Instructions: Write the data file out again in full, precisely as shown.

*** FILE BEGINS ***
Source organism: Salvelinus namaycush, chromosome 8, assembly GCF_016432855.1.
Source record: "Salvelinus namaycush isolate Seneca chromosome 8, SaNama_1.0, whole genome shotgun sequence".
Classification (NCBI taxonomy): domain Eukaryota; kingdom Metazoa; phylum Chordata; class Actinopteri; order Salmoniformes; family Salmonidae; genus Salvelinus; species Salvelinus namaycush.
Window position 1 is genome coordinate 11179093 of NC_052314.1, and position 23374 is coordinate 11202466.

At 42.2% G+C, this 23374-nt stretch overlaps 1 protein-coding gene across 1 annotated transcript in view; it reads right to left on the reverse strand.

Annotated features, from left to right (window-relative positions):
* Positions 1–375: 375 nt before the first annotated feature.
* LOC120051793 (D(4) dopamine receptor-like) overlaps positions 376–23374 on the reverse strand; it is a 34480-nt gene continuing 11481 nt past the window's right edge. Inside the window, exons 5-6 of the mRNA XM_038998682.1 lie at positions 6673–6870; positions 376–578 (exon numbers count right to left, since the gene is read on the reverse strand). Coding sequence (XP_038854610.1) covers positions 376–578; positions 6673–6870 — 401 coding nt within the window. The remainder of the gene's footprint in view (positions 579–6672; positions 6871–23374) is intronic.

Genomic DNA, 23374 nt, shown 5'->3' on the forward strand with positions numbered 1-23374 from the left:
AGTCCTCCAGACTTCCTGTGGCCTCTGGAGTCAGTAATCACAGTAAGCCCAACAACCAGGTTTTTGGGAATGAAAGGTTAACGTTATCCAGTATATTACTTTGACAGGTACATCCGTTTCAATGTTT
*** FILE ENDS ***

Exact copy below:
Source organism: Salvelinus namaycush, chromosome 8, assembly GCF_016432855.1.
Source record: "Salvelinus namaycush isolate Seneca chromosome 8, SaNama_1.0, whole genome shotgun sequence".
Classification (NCBI taxonomy): domain Eukaryota; kingdom Metazoa; phylum Chordata; class Actinopteri; order Salmoniformes; family Salmonidae; genus Salvelinus; species Salvelinus namaycush.
Window position 1 is genome coordinate 11179093 of NC_052314.1, and position 23374 is coordinate 11202466.

At 42.2% G+C, this 23374-nt stretch overlaps 1 protein-coding gene across 1 annotated transcript in view; it reads right to left on the reverse strand.

Annotated features, from left to right (window-relative positions):
* Positions 1–375: 375 nt before the first annotated feature.
* LOC120051793 (D(4) dopamine receptor-like) overlaps positions 376–23374 on the reverse strand; it is a 34480-nt gene continuing 11481 nt past the window's right edge. Inside the window, exons 5-6 of the mRNA XM_038998682.1 lie at positions 6673–6870; positions 376–578 (exon numbers count right to left, since the gene is read on the reverse strand). Coding sequence (XP_038854610.1) covers positions 376–578; positions 6673–6870 — 401 coding nt within the window. The remainder of the gene's footprint in view (positions 579–6672; positions 6871–23374) is intronic.

Genomic DNA, 23374 nt, shown 5'->3' on the forward strand with positions numbered 1-23374 from the left:
AGTCCTCCAGACTTCCTGTGGCCTCTGGAGTCAGTAATCACAGTAAGCCCAACAACCAGGTTTTTGGGAATGAAAGGTTAACGTTATCCAGTATATTACTTTGACAGGTACATCCGTTTCAATGTTT